As the public turns more and more “ad blind” brands are looking to influencers to create native advertorial content in the form of sponsored posts. Sponsored posts are those pieces of editorial content that promote a brand in a natural way in the form of a story. I’ve only been blogging for six years, but here are some of the observations I have made during my time on the internet.
Connect first on social media. Follow and share some of the blogger’s content. If they want to work with you they will notice and follow back. It’s a good start to a lasting relationship.
Do not send influencers a cold pitch email unless there’s a monetary amount attached to it or something else of significant value. Bloggers are very busy and receive tons of pitches every day. Which do you think will get noticed…a pitch offering a free product sample valued at $10 or something valued at a few hundred dollars?
When you do pitch without compensation and bloggers respond with their ad rates and you reply with “we don’t have a marketing budget set up for this campaign at the moment”, do not be surprised when the influencer writes back “Do you work for the brand for free as well?”.
When influencers write a piece promoting your brand, in turn, share that piece of content on the brand’s social media accounts for double the effectiveness. Blogger success depends highly on traffic. Send a little of yours their way. This builds good rapport and encourages bloggers to put your piece of evergreen content into their social promotion rotation for years to come.
Do not send a food blogger a pitch to promote your baby diaper product. It would look SO out of place on their site.
When you require that certain brand photos must be used in an influencer piece a blogger is writing for you, you are really shooting yourself in the foot. Your photos will stand out like a sore thumb when they don’t look like the native photography said blogger would use on their site and take away from the natural fit of the editorial content. This makes the piece scream “ADVERTISEMENT” and goes completely against the purpose of influencer marketing which should look like word-of-mouth in a natural way.
Be aware of new trends in social and look at how bloggers are using them. If they have a million twitter followers but have zero favorites and re-tweets it’s likely that they paid for followers. Same goes for instagram. Facebook has become a pay to play platform so thousands of likes might not translate to thousands of impressions. Are they on Pinterest or Snapchat or Periscope? How are those platforms translating for them? I’ve seen Instagram accounts where an influencer has only 1,000 followers but garners over 100 likes per photo and influencers with 10,000 followers that garner the same amount of likes. Look at the big social picture not just at the follower numbers.
The same can be said for monthly visitors and page views on their website. If 50% of their pageviews can be pegged to one top producing page then it’s likely that your content is not going to get as many impressions as you assume it will get. Also, blogs with more actual pages on them can dilute your message. If a potential influencer has 100 pages on their site and another influencer has 1,000 pages on their site and they both receive 100,000 page views per month, which blog do you think would be more effective?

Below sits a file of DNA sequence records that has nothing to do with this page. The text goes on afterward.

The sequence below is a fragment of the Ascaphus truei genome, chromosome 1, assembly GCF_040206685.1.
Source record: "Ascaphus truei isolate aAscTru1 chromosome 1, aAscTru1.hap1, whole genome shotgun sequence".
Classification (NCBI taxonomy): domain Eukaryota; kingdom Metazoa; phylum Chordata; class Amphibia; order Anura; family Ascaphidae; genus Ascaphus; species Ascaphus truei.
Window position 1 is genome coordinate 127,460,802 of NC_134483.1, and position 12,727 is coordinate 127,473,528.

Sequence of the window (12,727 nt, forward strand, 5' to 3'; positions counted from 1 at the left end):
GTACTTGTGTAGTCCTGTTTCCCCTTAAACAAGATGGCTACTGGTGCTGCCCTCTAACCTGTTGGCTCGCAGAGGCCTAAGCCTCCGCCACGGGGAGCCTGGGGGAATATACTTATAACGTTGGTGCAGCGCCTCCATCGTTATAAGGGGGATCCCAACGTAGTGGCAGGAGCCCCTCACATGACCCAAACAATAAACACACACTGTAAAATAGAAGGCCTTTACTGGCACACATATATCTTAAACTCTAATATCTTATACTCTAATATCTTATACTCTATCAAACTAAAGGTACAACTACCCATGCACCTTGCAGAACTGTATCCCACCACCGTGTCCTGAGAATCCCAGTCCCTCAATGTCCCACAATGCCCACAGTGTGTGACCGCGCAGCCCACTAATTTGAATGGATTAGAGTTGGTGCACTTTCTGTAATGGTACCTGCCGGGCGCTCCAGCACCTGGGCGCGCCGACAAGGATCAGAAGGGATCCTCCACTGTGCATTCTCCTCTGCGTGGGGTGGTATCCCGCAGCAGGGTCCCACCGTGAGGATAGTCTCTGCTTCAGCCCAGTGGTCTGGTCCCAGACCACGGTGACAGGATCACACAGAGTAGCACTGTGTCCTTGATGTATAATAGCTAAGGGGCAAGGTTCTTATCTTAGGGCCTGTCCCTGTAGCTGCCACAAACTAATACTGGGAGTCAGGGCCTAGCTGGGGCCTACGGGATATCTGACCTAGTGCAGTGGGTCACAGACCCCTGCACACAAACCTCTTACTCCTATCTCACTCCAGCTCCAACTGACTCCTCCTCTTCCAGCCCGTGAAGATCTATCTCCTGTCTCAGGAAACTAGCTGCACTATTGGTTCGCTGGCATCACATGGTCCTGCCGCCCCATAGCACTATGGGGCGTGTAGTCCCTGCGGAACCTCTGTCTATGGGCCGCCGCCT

Sometimes it’s better to go with a few mid-level bloggers when promoting your brand than putting all your eggs in one super blogger’s basket.
In recent years there has been a BIG push for brands to work with Mommy Bloggers. Makes sense on the outside since women make the majority of the buying decisions for families, however, some of these mommy bloggers sites read like one big brand advertisement billboard. Where’s the story in that? Stories sell stuff. There are some moms that are doing it right interspersing editorial and advertorial content equally but there are some that have one sponsored post after another. Is that where you want to position your brand? Try adding niche bloggers into the mix. Many niche bloggers are actually moms themselves, they just aren’t marketing themselves as such and hold equal if not more influence.
Reach out to bloggers in a different vertical. Lets say you have a travel product, try reaching out to influencers in the style, food, running, and health categories. These non-travel influencers can put a special spin on sponsored content. Travel style, what to eat in certain regions and tips to stay healthy when traveling are all great content pieces.
Don’t throw away your influencers after you’ve used them up. They have an amplified voice when positioning you in a positive light and they can have just as much of an amplified voice when they aren’t.
Are you a blogger that has worked with brands? Any other comments, tips or suggestions? Add them in the comments section below.